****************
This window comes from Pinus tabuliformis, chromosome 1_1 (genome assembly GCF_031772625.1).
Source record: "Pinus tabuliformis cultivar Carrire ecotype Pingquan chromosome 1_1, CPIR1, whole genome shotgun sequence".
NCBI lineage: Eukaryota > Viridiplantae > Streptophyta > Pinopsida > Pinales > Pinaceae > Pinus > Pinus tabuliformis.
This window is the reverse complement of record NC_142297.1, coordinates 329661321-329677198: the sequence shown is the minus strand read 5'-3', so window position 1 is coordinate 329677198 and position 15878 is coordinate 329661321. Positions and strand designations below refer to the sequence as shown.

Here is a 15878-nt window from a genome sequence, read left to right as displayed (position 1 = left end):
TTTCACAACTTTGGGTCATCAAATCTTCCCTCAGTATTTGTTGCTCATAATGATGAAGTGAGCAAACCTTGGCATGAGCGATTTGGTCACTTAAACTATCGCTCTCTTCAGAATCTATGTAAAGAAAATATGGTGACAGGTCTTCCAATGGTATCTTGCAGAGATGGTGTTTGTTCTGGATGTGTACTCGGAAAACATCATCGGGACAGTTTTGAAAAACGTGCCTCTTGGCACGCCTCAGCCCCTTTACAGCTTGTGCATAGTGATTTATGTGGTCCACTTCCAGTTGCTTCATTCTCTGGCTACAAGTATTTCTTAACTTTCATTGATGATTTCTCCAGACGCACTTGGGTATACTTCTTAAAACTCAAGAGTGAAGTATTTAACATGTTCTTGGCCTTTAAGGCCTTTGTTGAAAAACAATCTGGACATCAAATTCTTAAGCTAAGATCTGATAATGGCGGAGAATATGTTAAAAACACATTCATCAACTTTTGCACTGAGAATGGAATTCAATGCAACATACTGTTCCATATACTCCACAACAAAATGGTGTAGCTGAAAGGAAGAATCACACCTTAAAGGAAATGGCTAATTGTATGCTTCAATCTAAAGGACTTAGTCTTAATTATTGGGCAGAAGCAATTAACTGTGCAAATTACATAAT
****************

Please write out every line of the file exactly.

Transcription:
This window comes from Pinus tabuliformis, chromosome 1_1 (genome assembly GCF_031772625.1).
Source record: "Pinus tabuliformis cultivar Carrire ecotype Pingquan chromosome 1_1, CPIR1, whole genome shotgun sequence".
NCBI lineage: Eukaryota > Viridiplantae > Streptophyta > Pinopsida > Pinales > Pinaceae > Pinus > Pinus tabuliformis.
This window is the reverse complement of record NC_142297.1, coordinates 329661321-329677198: the sequence shown is the minus strand read 5'-3', so window position 1 is coordinate 329677198 and position 15878 is coordinate 329661321. Positions and strand designations below refer to the sequence as shown.

Here is a 15878-nt window from a genome sequence, read left to right as displayed (position 1 = left end):
TTTCACAACTTTGGGTCATCAAATCTTCCCTCAGTATTTGTTGCTCATAATGATGAAGTGAGCAAACCTTGGCATGAGCGATTTGGTCACTTAAACTATCGCTCTCTTCAGAATCTATGTAAAGAAAATATGGTGACAGGTCTTCCAATGGTATCTTGCAGAGATGGTGTTTGTTCTGGATGTGTACTCGGAAAACATCATCGGGACAGTTTTGAAAAACGTGCCTCTTGGCACGCCTCAGCCCCTTTACAGCTTGTGCATAGTGATTTATGTGGTCCACTTCCAGTTGCTTCATTCTCTGGCTACAAGTATTTCTTAACTTTCATTGATGATTTCTCCAGACGCACTTGGGTATACTTCTTAAAACTCAAGAGTGAAGTATTTAACATGTTCTTGGCCTTTAAGGCCTTTGTTGAAAAACAATCTGGACATCAAATTCTTAAGCTAAGATCTGATAATGGCGGAGAATATGTTAAAAACACATTCATCAACTTTTGCACTGAGAATGGAATTCAATGCAACATACTGTTCCATATACTCCACAACAAAATGGTGTAGCTGAAAGGAAGAATCACACCTTAAAGGAAATGGCTAATTGTATGCTTCAATCTAAAGGACTTAGTCTTAATTATTGGGCAGAAGCAATTAACTGTGCAAATTACATAAT